Liz says life at Santa Teresa is “very hard”. Employment opportunities are few and housing conditions are poor. In recent years the situation has deteriorated because of “an unprecedented period of instability for people”. She refers to the implementation of the Northern Territory Emergency Response (the Intervention) in 2008 and the abolition of community councils to make way for ‘super’ shires.
Liz does not question the initial purpose of the Intervention, but believes decisions have been made with little or no consultation and people’s power and decision-making capacities have been removed.
“While there have been some improvements under the Intervention, most people live in a climate of disempowerment, confusion and a loss of hope,” she says. “Thankfully faith, family, and culture are still strong; it is these that sustain the people.”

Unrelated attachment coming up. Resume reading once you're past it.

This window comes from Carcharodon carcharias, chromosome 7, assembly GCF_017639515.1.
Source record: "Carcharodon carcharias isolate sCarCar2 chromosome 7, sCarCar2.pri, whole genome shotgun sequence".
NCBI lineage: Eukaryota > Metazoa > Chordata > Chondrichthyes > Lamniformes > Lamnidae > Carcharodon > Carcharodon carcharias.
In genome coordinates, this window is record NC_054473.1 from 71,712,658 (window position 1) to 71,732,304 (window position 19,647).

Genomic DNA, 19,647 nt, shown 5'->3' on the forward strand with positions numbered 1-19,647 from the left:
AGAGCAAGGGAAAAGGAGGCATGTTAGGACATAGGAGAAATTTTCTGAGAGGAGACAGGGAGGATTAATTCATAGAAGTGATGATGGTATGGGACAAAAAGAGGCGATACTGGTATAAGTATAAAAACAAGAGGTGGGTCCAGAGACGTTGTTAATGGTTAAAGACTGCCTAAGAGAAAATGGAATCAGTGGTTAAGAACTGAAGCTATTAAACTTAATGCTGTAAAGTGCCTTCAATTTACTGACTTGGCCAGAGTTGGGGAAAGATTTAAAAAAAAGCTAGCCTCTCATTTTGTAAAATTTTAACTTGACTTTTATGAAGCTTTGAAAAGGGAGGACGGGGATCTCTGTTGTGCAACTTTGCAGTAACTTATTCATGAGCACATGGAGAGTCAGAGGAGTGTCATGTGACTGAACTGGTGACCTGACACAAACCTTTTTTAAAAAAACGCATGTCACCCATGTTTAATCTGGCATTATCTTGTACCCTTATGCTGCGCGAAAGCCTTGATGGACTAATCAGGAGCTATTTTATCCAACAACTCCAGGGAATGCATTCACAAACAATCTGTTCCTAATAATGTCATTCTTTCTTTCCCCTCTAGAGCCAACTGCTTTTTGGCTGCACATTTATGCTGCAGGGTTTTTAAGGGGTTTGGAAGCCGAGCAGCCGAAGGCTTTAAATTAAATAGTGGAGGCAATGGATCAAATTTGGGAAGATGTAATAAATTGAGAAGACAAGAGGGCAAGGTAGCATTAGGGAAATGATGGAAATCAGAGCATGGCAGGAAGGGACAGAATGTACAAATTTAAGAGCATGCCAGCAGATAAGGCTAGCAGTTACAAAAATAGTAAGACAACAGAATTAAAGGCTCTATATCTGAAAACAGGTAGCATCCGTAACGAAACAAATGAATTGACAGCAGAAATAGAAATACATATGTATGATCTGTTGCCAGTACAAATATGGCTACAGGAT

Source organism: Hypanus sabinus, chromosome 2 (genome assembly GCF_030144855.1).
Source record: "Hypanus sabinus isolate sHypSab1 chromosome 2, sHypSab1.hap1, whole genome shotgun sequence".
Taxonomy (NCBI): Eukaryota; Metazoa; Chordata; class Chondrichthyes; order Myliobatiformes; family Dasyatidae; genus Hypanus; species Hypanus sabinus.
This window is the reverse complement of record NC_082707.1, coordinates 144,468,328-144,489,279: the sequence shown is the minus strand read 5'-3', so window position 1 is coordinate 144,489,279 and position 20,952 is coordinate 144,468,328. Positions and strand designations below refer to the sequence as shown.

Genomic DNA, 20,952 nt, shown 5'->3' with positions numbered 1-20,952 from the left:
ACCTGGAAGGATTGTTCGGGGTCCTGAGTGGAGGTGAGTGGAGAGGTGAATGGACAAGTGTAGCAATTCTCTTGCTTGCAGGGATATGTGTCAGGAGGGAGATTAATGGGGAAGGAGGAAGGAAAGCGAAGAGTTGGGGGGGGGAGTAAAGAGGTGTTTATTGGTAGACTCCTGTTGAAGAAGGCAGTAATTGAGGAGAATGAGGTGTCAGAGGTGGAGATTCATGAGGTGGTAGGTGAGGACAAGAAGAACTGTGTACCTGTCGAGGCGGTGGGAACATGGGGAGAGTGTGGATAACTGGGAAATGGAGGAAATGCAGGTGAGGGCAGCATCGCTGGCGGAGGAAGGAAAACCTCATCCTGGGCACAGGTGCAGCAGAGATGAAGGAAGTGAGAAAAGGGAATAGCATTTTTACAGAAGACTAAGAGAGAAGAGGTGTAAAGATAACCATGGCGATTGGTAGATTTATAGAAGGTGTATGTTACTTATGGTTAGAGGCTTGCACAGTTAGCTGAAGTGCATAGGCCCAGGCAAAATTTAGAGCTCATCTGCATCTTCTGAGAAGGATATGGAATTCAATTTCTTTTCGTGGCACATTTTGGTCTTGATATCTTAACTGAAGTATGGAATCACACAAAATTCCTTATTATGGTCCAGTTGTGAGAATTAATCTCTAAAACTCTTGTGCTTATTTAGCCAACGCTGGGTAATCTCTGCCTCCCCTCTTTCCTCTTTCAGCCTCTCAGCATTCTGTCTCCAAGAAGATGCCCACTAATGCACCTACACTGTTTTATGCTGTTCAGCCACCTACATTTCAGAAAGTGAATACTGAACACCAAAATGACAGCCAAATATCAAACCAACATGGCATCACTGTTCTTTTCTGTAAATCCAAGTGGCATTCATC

According to Liz, women at Santa Teresa have a central role in upholding family structures, culture and spirituality. “On women falls much of the onus for leadership. Older women are concerned that there is much for them to pass on to younger women and mothers,” she says.
As part of her very diverse role at Santa Teresa – which can include pastoral care and family support, faith development and liturgy activities, liaison with community and government service providers – Liz works closely with the women supporting various activities at the Spirituality Centre.
According to Meye Mulladad, a traditional healer (ngangkere) who has lived at Santa Teresa all her life, Liz is trusted by the community and seen as a ‘go to’ person. “Sister is very helpful here in the community. She gets around. People know her,” says Meye.
“I’m really moved when I think about how I get along with the people here,” responds Liz. “It moves me deeply… That sort of relationship is really precious.”
This strong relationship has been integral to the development of the Spirituality Centre which is not only a venue to support the spirituality and culture of the community, but a space that is perceived as safe and supportive. “They say they like the Centre because coming there gives them pride, encouragement, hope, optimism, care and understanding,” says Liz.